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  1. #1
    Join Date
    Nov 2006
    Location
    Tennessee
    Posts
    67

    Smile Just ordered my LUMIX DMC FZ5K

    I am so excited!! After DAYS of spending literally HOURS on the computer researching cameras I finally decided on the FZ5. I know I don't really "need" all the things the camera offers...but, I know I will enjoy it! I kept looking at other cameras people recommended...but, in the end I kept going back to this one! I plan to primarily use it for family photography...but, I am excited to learn all different kinds of photography...so I know the zoom will especially come in handy! Anyone have any tips or tricks for this camera or any advice! It will probably take me a long time just to figure it all out!! But, I am excited!!!

  2. #2
    Join Date
    Oct 2004
    Location
    Wisconsin
    Posts
    2,929
    Congrats on your purchase, Enjoy it! If you have any questions once you start shooting, feel free to ask!
    Jason

    "A coward dies a thousand deaths, a soldier dies but once."-2Pac


    A bunch of Nikon stuff!

  3. #3
    Join Date
    Nov 2006
    Location
    Tennessee
    Posts
    67
    Thanks! I am sure I will! Is this a fairly easy camera to learn how to use? Or is it rather complicated? I read several reviews...but, they seemed to all be different about that!


    Canon 350D
    Fuji Finepix f20

  4. #4
    Join Date
    Jul 2005
    Location
    Sydney, Australia
    Posts
    4,428
    Just read the instruction and get to know all the little switches and buttons and their functions. Practice and see the effects. I don't think FZ are all that challenging to use.
    Nikon D90, D80
    Nikkor 16-85mm AF-S DX F/3.5-5.6G ED VR, Tamron SP AF 28-75mm F/2.8 XR Di LD Aspherical (IF) macro, Nikkor 50mm F/1.4D, Nikkor 50mm F/1.8D, Nikkor AF-S VR 70-300mm F/4.5-5.6G IF-ED, Sigma 105mm F/2.8 EX DG Macro ||| 2x SB800 | SB600 ||| Manfrotto 190XB

  5. #5
    Join Date
    Oct 2005
    Location
    WI
    Posts
    1,965
    From where did you order it and for how much? Days and hours of research aren't unusual. Some people research it for months.

  6. #6
    Join Date
    Nov 2006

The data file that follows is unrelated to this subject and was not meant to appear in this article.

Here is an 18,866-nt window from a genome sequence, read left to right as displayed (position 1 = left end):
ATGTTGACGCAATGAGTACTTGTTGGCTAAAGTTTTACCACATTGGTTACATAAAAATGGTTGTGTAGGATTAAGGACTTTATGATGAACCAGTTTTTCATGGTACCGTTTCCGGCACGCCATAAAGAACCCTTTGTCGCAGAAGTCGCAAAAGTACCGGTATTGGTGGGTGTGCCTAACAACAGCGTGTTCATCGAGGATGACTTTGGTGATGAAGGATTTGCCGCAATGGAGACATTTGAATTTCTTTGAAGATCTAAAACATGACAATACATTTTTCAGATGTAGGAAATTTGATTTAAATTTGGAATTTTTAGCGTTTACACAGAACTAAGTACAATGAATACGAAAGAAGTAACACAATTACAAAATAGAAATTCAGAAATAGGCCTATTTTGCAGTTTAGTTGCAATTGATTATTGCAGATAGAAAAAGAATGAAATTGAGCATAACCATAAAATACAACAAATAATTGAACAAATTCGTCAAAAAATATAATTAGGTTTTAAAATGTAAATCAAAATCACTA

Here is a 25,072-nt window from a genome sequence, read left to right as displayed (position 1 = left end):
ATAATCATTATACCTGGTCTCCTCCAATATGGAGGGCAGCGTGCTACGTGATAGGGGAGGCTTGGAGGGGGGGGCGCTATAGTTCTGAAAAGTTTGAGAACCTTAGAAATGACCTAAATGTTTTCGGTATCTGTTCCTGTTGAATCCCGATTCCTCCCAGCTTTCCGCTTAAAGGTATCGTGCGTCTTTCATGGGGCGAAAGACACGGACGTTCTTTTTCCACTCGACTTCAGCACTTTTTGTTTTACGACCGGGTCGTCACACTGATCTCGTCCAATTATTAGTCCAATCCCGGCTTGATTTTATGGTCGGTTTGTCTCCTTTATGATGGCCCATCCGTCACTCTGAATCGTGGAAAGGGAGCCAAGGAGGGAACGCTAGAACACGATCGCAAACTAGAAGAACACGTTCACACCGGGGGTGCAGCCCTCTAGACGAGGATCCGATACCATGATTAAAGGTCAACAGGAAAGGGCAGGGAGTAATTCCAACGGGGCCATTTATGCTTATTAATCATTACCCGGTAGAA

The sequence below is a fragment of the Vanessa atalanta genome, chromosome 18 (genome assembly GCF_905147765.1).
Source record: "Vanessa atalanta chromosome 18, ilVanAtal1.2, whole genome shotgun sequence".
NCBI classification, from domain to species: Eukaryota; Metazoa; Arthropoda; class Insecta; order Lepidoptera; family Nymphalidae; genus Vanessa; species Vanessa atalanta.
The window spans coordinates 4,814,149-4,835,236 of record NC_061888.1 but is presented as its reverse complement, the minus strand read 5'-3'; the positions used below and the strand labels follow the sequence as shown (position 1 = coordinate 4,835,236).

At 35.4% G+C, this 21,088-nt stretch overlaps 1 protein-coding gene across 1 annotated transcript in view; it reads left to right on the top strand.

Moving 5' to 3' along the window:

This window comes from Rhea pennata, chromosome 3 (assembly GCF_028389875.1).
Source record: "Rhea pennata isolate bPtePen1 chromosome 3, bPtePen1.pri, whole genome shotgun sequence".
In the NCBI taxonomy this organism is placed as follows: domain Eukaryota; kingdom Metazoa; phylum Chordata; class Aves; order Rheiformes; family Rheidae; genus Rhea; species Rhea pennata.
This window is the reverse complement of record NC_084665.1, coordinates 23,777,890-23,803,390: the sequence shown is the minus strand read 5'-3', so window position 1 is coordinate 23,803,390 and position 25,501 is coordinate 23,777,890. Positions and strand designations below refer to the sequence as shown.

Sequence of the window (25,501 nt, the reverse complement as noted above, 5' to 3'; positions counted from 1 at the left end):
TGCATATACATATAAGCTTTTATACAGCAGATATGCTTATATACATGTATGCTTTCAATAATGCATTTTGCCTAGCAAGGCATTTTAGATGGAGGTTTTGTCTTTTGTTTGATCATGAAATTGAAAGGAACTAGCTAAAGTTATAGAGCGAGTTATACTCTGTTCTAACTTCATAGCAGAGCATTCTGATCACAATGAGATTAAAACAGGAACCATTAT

Location
    Tennessee
    Posts
    67
    I ordered it from Ebay....new in the box for 224.00. So much cheaper than anywhere else! I would probably have spent more time researching...but, my son will be full term in 40 more days....so I wanted to have time to learn the camera before he gets here so I can get the best shots!! Babies change so fast!!


    Canon 350D
    Fuji Finepix f20

  7. #7
    Join Date
    Nov 2006
    Location
    USA
    Posts
    5
    Good choice. They are a nice camera - very dependable. You'll love the 12x zoom.

    My tip : experience is the best way to learn. Take a lot of photos using various settings. Start out in heart mode if you're new to digicams. Later you can shoot in P, A, S, and M modes. Have fun.
    Canon EOS 10D
    Panny FZ20

  8. #8
    Join Date
    Nov 2006
    Location
    USA
    Posts
    5
    PS - On second thought, I do have one good tip :

    Shoot in as low ISO as possible because 400 ISO causes "noisy" photos. Use a tripod if you have to in order to reduce noise. 80 and 100 ISO most of the time and 200 once in a while should be good.

    Panny makes great cams. I like them and I think you will too. Good choice.
    Canon EOS 10D
    Panny FZ20

  9. #9
    Join Date
    Nov 2006
    Location
    Tennessee
    Posts
    67
    Thanks! I took my first picture this morning! Just a quick picture...but I think the ISO was at 100. Any more tips I am all open...here is the picture.


    Canon 350D
    Fuji Finepix f20

  10. #10
    Join Date
    Nov 2006
    Location
    USA
    Posts
    5
    That's a nice shot. Very good!

    You can get good shots out of 400 ISO too. You can get free noiseware to deal with that if you want to. If you reduce a noisy photo the noise will be less visible.

    Shoot at maximum resolution most of the time (2560x19??) - that way you have room to crop and also reduce noise when you reduce the size for viewing.

    Spot metering helps a lot to help prevent overexposured areas of a photo. It's the setting in the bottom 3 of the metering settings. when you point the camera at a subject with spot metering, you will see the camera adjust to the subject's lighting level. Try it.
    Canon EOS 10D
    Panny FZ20

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